To commemorate Pride Month throughout June, the NATA Now blog is highlighting members of the NATA LGBTQ+ Advisory Committee and their impact on the profession.
NATA LGBTQ+ Advisory Committee Chair Jen Sturtevant, MBA, LAT, ATC, found her love for athletic training in the intersection of sports and health care – people.
“I had always participated in athletics, playing sports through high school and eventually college, and wanted to find a way to combine my love for sports with my desire for wanting to help people and be in a health care setting,” she said.
Despite not knowing much about the profession, the potential she saw in her success as an AT spurred her on to pursue what is now not only a thriving AT career, but also her platform to serve the LGBTQIA+ community in health care.
Working in the hospital administration/secondary school outreach setting, and volunteering in various local, district and national roles, Sturtevant has impacted the lives of not only her patients, but also her athletic training peers.
Read on to learn more about her leadership and mark on the profession.
What was your first volunteer position within the athletic training profession and why did you get involved?
My first volunteer position within athletic training specifically was in 2018, when I was selected as the District One representative on the newly formed NATA LGBTQ+ Advisory Committee. I had already started doing advocacy work around LGBTQIA+ health care issues locally, and was excited when I got the chance to be a part of something so important that would have a profound impact on our profession. Prior to that, I sat on the Massachusetts Department of Public Health Youth Concussion Advisory Board as well as committees within my organization. My experience starting out on the NATA LGBTQ+ Advisory Committee fueled my passion for advocacy as well as gave me the opportunity to grow and develop into the person I am today.
Tell us about your current position with the NATA LGBTQ+ Advisory Committee. What do you hope to accomplish in this role?
I started my term as chair back in June 2022. My hope for us is to continue to have the same impact that we have had since this committee started, evolving and adapting to the current needs of our membership and diverse patient populations. Through education, collaboration, research and meaningful discussion, we hope to continue to identify challenges, barriers and gaps that exist, and address those effectively.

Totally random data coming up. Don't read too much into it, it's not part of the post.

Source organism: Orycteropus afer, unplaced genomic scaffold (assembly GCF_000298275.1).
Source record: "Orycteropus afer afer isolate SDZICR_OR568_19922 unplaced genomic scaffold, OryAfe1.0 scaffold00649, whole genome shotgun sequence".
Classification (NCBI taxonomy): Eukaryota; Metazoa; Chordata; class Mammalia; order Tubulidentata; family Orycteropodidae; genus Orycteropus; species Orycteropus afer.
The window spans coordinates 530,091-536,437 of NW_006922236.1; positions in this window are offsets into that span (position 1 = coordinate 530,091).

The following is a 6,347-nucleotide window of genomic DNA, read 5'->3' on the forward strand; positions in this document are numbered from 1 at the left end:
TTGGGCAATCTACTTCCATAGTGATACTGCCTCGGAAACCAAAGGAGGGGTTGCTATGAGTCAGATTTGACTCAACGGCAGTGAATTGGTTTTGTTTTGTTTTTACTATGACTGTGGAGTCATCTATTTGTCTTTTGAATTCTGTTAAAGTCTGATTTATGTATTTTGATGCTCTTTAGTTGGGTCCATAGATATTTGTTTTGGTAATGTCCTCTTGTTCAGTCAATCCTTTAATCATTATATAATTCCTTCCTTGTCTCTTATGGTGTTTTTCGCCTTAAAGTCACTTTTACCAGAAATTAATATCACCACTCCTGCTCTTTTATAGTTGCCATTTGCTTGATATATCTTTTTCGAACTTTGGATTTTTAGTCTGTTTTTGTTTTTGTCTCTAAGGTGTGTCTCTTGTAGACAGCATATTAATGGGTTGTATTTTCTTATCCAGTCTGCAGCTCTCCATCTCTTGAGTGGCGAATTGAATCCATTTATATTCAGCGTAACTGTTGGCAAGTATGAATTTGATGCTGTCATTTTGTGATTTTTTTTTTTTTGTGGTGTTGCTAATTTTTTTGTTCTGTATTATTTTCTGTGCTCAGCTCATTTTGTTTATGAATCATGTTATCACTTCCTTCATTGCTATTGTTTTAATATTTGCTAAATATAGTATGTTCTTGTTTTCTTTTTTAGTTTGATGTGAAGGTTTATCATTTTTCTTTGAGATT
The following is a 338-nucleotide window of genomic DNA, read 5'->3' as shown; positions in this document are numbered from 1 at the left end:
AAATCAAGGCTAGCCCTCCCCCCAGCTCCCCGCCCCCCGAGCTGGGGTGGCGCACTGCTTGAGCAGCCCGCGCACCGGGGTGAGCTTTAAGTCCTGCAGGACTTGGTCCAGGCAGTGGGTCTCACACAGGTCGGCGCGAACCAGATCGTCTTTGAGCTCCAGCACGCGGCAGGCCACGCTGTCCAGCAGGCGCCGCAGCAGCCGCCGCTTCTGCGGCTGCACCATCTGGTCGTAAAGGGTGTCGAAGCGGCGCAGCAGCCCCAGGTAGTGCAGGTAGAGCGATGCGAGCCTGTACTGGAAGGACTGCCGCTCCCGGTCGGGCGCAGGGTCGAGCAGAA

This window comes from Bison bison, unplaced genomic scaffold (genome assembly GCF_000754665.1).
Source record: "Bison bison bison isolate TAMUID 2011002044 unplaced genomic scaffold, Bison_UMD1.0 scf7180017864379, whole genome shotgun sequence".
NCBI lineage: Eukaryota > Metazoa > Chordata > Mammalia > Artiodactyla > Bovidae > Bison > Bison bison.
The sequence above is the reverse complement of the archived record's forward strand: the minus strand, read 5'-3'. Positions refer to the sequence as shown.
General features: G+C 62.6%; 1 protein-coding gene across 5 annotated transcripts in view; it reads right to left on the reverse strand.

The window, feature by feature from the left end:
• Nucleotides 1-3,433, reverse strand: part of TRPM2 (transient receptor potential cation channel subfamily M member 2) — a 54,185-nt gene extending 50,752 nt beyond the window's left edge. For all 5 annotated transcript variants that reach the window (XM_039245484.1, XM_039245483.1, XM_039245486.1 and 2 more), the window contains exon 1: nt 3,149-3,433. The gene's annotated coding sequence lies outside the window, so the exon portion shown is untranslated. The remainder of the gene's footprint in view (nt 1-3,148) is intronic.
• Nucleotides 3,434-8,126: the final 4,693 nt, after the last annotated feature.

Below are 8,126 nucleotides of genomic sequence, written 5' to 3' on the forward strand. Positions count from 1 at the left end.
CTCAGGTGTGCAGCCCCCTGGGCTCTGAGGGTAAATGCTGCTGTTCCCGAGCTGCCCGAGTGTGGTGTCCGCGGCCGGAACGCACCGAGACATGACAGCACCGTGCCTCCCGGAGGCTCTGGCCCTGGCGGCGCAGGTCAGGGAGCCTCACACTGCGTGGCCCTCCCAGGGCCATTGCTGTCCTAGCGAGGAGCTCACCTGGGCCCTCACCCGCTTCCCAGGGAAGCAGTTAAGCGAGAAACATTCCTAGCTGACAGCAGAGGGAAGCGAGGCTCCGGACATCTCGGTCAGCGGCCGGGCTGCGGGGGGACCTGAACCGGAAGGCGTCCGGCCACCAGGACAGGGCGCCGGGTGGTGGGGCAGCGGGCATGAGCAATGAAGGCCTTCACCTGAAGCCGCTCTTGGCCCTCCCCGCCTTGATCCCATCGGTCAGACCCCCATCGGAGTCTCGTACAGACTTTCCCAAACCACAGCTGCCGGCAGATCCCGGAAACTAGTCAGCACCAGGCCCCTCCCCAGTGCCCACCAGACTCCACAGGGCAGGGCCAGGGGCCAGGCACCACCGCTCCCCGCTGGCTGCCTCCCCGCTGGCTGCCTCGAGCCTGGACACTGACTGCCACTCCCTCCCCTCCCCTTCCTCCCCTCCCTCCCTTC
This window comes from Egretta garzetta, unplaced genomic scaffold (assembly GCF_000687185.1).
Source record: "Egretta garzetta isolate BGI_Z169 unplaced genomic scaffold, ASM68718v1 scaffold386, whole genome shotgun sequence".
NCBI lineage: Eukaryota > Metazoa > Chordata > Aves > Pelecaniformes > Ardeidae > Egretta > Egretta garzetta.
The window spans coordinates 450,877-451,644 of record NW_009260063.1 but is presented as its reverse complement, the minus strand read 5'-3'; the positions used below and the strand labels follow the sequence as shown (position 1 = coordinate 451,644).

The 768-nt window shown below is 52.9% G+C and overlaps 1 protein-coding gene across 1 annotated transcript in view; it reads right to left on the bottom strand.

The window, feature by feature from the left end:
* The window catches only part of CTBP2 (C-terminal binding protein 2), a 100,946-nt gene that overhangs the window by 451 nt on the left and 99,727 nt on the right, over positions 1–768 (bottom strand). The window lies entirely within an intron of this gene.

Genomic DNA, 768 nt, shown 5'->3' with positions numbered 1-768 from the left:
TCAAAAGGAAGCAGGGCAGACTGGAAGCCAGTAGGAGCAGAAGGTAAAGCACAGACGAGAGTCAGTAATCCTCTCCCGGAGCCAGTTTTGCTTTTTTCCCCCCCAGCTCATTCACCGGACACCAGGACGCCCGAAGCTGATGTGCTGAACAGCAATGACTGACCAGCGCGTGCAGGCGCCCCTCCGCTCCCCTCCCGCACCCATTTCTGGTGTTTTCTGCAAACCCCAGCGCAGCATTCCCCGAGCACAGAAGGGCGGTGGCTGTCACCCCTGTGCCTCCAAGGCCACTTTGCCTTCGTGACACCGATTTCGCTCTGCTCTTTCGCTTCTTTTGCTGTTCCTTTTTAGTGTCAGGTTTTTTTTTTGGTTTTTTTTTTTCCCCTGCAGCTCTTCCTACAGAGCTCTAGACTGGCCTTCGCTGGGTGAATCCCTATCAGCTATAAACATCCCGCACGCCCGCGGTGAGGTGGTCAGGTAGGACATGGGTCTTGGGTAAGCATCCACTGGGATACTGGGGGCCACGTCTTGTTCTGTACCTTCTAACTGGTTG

How has volunteering helped you grow personally and professionally?
I have gained so much confidence in myself and my abilities, but more importantly, I have learned so much from all my colleagues who I’ve had the opportunity to interact with, not just on the committee. It has been invigorating being around others who are just as passionate about what we do and has given me a feeling of belonging. Volunteering has also allowed me to continue to build on and improve leadership skills that have translated well into my role within my own organization. The friendships that have developed are some I truly value and that I am forever grateful for, as I would never have had the chance to meet so many amazing people otherwise.
Why is representation in leadership important and how does it impact the profession?
Representation is vital as it would be impossible to address the needs of athletic trainers or understand what our patient populations are experiencing if you don’t have the right people involved in discussions. To truly understand challenges and barriers, and to be able to have growth, we need to be willing to talk to those that are different from us, listen with empathy and with the intent to learn from each other. We can’t be content with doing things the way they have always been done or with the status quo. Change is necessary to continue to progress as a profession and be regarded as highly competent health care professionals.
Why should ATs get involved in leadership and service?
ATs should get involved if they want to; not everyone does and that is OK! We are all leaders in our own ways. For me, it motivates me to be a better person and has provided me with a sense of purpose and a responsibility to be a voice for others who may not have the same opportunities.
What advice do you have for other athletic trainers who want to give back to the profession?
I feel that being the best health care provider you can be for your patients is a great way to give back to the profession. Each of us as individuals have the capacity to educate and bring awareness of who we are and what we do to our communities and organizations, which can help to open so many doors of opportunity. I would also encourage ATs to continue to speak up, continue to pay attention and continue to advocate for change!